MY: As I have previously discussed, Russia have significant problems when defending on the flanks, as Andrey Eshchenko is inexperienced and lacks international class while Dmitri Kombarov simply is in poor shape. The South Koreans surprisingly didn't take full advantage of that, but you can trust the Belgians to attack on the wings. Dries Mertens might have won his place in the starting lineup after scoring the winner versus Algeria, and Eden Hazard usually prefers to play on the left. Those two are fast and skilful, able to win the game by themselves by producing moments of sheer brilliance. Russia must make every effort to stop them, and therefore wingers Aleksandr Samedov and Yuri Zhirkov should drop back and help their teammates.
WV: Having seen Igor Akinfeev's gaffe in the first game, which gifted South Korea the lead, it remains to be seen whether or not Capello sticks with his goalkeeper. Akinfeev has tons of experience but could well be shaken by his mistake. We saw the same happen to Spain's Iker Casillas, who never seemed comfortable in Spain's second game after gifting two goals to the Netherlands in their opener. Whoever starts in goal for Russia will be under immense pressure, which means the key battle will basically be between Russia's goalkeeper and whoever takes a shot.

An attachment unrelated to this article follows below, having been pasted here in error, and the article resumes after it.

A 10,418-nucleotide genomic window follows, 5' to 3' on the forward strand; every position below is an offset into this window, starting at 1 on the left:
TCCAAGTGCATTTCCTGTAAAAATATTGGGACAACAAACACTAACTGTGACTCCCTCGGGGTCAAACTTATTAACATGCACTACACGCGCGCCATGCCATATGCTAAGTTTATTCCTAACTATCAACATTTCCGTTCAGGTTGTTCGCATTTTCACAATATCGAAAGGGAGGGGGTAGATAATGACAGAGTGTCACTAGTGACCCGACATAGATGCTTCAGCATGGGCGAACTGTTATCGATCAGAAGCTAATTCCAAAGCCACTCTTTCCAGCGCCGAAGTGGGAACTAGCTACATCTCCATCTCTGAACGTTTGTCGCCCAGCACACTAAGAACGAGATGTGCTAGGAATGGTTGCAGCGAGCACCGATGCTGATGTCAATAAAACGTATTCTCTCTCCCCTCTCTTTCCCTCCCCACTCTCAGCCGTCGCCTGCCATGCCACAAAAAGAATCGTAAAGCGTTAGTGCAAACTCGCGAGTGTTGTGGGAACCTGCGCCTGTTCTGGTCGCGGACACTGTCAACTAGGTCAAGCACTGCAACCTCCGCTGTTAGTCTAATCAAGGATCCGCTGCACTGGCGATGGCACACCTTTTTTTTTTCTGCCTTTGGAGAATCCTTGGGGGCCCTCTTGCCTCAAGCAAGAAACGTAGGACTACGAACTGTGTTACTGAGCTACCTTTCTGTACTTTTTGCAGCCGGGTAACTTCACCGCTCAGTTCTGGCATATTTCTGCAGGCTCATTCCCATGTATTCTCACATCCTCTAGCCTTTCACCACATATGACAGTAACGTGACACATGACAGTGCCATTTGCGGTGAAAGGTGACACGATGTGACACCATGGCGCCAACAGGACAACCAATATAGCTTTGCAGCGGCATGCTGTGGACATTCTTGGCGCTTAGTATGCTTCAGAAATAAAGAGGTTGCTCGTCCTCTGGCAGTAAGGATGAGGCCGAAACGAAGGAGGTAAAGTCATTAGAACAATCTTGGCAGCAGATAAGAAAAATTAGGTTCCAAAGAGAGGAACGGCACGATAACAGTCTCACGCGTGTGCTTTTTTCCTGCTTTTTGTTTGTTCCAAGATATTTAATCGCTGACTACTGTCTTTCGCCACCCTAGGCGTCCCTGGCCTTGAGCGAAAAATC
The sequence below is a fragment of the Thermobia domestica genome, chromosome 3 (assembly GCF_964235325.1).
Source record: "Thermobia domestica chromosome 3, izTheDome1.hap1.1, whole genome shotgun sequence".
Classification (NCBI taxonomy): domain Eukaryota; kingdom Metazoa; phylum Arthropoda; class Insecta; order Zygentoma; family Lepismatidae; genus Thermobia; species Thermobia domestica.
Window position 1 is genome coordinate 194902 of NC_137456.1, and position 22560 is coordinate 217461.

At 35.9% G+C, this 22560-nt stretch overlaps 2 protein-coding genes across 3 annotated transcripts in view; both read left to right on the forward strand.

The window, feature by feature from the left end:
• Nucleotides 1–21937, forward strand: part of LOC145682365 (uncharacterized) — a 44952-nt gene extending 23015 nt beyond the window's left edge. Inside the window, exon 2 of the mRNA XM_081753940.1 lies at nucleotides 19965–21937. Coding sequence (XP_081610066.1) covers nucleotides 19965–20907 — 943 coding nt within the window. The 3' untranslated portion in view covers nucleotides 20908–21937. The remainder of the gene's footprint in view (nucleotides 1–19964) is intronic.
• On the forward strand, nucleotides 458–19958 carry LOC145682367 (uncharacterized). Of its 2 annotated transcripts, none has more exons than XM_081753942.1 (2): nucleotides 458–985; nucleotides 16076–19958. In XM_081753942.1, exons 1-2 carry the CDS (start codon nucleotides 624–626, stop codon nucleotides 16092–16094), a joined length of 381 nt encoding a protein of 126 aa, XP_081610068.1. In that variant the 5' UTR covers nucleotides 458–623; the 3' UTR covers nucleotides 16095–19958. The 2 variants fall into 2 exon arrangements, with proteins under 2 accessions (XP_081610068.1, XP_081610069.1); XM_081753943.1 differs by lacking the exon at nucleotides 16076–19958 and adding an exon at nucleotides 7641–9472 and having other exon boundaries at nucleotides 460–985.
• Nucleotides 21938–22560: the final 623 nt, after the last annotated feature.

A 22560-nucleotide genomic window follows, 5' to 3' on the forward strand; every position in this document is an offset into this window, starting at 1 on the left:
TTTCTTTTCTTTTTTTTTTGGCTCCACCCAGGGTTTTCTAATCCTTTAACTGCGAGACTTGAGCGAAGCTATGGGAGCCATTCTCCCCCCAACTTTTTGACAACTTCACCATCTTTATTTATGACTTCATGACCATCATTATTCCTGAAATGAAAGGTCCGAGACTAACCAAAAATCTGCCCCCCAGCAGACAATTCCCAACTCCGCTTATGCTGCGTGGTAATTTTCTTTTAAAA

MY: Sergei Ignashevich and Vasili Berezutski versus Romelu Lukaku. The Belgian striker had an off game against Algeria, mostly because he was closed down by physical central defenders. He will be highly motivated to make his mark at the tournament against Russia and the pair of vastly experienced CSKA centre-backs must watch him very closely. Ignashevich and Berezutski are strong, good at positioning and cover each other well, but they are not fast enough, and quick Lukaku will pose a significant threat.
WV: Belgium looked very nervous in their first half against Algeria. However, now that they have their first World Cup game under their belts, they will be more at ease. And while Russia will play a tactical game, they cannot afford to sit back the way Algeria did. There will be a lot more room as Russia must win if they want a good chance of progressing from the group. Belgium are lethal on the break and will have more opportunities to play their passing football than Algeria allowed. 2-0 Belgium.
MY: If Russia play to their abilities and are not afraid to go forward, they can take advantage of the significant problems Belgium have experienced in defence and can win. That must be their aim, and this team is much better suited to playing counterattacking football, so they will actually feel more comfortable against Belgium than South Korea. Russia head coach Fabio Capello absolutely must let his players be free and think for themselves. Unfortunately, he is not likely to do so, but a 1-1 is definitely achievable.